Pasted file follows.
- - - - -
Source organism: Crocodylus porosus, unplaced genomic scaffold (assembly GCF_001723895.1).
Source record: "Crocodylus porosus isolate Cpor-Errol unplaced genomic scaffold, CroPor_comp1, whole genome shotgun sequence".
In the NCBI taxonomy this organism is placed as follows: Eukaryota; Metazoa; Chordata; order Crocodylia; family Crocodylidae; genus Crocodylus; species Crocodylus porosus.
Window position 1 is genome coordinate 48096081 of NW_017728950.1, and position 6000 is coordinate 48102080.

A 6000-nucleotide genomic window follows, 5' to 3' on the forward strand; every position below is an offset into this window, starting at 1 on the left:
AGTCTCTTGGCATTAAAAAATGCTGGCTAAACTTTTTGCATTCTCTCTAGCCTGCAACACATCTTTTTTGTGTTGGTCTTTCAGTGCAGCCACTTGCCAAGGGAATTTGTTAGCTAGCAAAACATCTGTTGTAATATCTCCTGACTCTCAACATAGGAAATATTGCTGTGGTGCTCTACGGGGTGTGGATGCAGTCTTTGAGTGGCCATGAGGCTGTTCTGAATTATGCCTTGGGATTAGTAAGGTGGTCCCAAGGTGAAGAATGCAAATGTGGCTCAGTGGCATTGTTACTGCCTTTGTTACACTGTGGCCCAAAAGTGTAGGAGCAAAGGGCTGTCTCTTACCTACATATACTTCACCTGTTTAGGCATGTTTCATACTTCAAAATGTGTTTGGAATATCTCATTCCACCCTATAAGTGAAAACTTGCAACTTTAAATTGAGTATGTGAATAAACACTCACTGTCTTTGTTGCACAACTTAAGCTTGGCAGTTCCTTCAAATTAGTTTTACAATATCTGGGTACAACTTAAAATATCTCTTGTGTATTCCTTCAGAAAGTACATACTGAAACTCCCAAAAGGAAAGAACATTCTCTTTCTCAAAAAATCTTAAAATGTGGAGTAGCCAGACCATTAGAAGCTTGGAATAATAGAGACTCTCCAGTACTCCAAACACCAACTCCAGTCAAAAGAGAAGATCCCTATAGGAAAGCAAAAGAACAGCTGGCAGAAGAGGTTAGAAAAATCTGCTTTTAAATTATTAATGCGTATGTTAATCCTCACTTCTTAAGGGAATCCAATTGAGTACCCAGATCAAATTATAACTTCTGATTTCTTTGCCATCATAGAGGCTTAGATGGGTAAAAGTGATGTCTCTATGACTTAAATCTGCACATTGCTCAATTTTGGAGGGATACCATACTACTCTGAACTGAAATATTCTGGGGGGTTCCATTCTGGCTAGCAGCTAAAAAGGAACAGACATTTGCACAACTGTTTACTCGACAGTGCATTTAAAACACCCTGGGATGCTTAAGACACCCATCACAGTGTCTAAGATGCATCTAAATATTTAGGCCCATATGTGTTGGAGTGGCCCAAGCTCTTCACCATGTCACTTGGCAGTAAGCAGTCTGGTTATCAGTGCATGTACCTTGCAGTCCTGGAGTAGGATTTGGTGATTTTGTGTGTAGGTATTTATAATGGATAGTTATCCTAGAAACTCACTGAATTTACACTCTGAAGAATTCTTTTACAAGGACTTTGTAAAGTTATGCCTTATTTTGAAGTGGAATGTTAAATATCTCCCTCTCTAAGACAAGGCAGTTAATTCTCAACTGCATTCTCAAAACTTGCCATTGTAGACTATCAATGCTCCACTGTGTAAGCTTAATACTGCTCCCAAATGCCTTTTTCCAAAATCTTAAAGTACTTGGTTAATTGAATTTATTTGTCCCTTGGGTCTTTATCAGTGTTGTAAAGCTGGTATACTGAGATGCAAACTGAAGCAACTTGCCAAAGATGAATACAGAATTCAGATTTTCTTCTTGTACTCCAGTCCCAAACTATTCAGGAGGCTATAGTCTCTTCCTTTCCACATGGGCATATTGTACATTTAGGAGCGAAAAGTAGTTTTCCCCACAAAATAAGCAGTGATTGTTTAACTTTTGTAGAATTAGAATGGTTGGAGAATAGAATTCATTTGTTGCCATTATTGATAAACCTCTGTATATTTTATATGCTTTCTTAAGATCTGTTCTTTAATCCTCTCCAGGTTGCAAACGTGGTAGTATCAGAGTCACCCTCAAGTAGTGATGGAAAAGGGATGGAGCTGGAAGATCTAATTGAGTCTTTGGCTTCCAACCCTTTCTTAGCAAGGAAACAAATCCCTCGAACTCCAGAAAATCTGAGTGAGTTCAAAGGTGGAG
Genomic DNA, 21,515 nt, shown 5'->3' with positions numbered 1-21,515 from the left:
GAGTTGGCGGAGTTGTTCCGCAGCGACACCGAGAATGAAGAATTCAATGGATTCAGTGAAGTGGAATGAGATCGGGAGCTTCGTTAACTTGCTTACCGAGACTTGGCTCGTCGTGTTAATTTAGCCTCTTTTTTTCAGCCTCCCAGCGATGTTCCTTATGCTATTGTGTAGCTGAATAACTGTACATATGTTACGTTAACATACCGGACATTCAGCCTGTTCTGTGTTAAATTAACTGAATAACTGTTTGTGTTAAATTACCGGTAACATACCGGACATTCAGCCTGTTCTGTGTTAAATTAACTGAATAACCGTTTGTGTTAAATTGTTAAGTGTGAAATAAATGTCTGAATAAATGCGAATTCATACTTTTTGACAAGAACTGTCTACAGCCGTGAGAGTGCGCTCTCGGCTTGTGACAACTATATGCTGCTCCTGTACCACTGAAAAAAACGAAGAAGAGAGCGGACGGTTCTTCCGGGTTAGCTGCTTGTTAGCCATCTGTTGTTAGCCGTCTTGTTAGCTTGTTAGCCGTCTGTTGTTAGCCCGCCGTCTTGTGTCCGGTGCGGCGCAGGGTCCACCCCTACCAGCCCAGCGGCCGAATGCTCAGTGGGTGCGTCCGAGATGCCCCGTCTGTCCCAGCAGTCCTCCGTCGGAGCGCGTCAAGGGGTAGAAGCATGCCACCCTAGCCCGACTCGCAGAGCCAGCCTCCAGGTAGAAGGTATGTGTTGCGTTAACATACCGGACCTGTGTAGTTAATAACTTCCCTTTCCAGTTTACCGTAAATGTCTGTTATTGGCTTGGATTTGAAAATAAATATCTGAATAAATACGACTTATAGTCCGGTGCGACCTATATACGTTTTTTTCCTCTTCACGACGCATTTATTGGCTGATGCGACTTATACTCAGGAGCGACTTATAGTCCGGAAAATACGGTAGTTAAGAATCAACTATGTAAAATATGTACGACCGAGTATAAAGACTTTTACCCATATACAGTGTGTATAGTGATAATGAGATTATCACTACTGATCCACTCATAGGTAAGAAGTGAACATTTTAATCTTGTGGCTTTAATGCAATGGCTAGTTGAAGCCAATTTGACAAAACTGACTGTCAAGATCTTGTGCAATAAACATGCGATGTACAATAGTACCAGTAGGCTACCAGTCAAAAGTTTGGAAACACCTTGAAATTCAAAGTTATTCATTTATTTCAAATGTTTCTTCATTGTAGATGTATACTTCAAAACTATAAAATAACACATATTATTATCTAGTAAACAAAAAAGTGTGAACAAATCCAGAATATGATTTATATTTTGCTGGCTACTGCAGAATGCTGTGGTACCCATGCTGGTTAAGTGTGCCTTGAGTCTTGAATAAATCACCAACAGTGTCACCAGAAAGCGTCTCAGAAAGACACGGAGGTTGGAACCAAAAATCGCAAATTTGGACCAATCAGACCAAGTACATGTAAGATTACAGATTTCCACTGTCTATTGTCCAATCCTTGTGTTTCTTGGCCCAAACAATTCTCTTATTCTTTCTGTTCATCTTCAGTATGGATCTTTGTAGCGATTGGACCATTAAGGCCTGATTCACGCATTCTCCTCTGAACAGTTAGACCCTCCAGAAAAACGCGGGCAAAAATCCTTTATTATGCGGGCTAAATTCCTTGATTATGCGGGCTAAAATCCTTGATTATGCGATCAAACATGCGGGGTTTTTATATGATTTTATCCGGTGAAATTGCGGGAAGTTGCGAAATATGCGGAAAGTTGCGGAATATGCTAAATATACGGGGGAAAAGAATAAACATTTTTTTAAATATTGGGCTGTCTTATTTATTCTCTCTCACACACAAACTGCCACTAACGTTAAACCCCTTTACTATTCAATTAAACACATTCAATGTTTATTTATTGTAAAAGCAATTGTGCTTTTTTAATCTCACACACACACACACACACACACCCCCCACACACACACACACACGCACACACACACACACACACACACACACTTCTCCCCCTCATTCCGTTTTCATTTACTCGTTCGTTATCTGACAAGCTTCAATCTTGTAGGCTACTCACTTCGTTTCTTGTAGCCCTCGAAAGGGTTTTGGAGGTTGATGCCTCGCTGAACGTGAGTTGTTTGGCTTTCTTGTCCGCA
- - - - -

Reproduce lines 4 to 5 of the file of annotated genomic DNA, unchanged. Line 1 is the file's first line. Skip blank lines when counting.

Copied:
Window position 1 is genome coordinate 48096081 of NW_017728950.1, and position 6000 is coordinate 48102080.

A 6000-nucleotide genomic window follows, 5' to 3' on the forward strand; every position below is an offset into this window, starting at 1 on the left: